�6 Øj *1«D? is in the list because Shen Pei tt!;1 proposed that the character 'f1. on strip 24 of the Guodian 111m text "Yucong 2" sB3£_l should be understood as -9i (cited in Bai Yulan 2008:257). The original editors give no indication that they understood the character as anything but (Jingmen Shi Bowuguan 1998: 204, 206).

17 As mentioned above (note 7), it is not clear whether :VA: shdo < syew 'bum' reflects *[a]ew or *ctcw. By parallelism we would expect to find labialized fi"-, '�'�-, *a"'-, and *4*t- also; but many forms previously reconstructed this way seem to have uvular connections (see examples below).

BAXTER William H. (1992). A handbook of Old Chinese phonology. Berlin : Mouton de Gruyter.

BENEDICT Paul K. (1972) Sino-Tibetan: a conspectus. Cambridge : University Printing House.

ECKERT Penelope and McCONNELL-GINET Sally (2003). Language and gender. Cambridge : Cambridge University Press.

HENDERSON, Eugenie J. A. (1952) The main features of Cambodian pronunciation. Bulletin of the School of Oriental and African studies, 14, pp. 149-174.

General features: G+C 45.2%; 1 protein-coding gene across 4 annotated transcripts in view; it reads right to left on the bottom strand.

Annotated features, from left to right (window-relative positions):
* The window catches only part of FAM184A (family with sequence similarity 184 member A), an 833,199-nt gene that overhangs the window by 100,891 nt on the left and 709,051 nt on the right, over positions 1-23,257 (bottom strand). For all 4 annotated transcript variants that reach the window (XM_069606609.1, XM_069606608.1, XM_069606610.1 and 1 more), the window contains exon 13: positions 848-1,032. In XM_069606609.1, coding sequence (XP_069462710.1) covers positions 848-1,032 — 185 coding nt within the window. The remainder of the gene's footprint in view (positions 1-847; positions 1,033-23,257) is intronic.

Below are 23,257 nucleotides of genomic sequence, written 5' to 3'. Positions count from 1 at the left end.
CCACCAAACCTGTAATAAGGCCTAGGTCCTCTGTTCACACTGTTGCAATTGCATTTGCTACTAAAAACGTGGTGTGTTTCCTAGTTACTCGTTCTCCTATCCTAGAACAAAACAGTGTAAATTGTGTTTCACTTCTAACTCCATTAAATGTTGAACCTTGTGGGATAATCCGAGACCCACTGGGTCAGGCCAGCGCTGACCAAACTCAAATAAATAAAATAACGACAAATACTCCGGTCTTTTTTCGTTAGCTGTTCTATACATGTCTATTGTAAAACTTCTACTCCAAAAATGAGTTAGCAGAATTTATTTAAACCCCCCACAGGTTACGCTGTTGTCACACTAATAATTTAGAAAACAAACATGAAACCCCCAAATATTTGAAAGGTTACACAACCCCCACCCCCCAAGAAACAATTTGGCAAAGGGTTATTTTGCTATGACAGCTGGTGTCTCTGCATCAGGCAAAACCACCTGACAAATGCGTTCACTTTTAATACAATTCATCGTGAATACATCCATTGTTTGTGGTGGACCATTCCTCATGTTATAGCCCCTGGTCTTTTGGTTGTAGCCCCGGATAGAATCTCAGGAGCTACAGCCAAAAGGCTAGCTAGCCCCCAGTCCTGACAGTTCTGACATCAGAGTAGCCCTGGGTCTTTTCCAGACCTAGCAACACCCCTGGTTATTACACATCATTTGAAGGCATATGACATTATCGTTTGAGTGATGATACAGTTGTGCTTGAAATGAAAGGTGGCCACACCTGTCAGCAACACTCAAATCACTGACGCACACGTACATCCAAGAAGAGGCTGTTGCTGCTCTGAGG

JAXONTOV Sergej Evgen'evič (1956). Review of B. Csongor (1952), Chinese in the Uighur script of the T'ang period (Acta Orientalia Hungarica vol. 2, no. 1, 73-121). Sovetskoe vostokovenedie 1956, no. 2, pp. 189-195.

KARLGREN Bernhard (1954). Compendium of phonetics in Ancient and Archaic Chinese. Bulletin of the Museum of Far Eastern Antiquities (Stockholm), vol. 26, pp. 211-367.

KARLGREN, Bernhard (1957). Grammata serica recensa. Bulletin of the Museum of Far Eastern Antiquities (Stockholm), vol. 29, pp. 1-332.

NORMAN Jerry (1994). Pharyngealization in early Chinese. Journal of the American Oriental Society, 114(3), pp. 397-408.

MATISOFF James A. (2003). Handbook of Proto-Tibeto-Burman. Berkeley, Los Angeles, London : University of California Press.

PULLEYBLANK Edwin G. (1962). The consonantal system of Old Chinese. Asia Major (n.s.), vol. 9, part 1, pp. 58-144; part 2, pp. 206-265.

PULLEYBLANK Edwin G. (1965). The transcription of Sanskrit k and kh in Chinese. Asia Major (n.s.), vol. 11, pp. 199-210.

PULLEYBLANK Edwin G. (1973). Some new hypotheses concerning word families in Chinese. Journal of Chinese Linguistics, vol. 1, pp. 111-125.

SAGART Laurent (1999). The roots of Old Chinese. Amsterdam : John Benjamins.

STAROSTIN Sergej Anatol'evič (1989). Rekonstrukcija drevnekitajskoj fonologičeskoj sistemy. Moscow: "Nauka".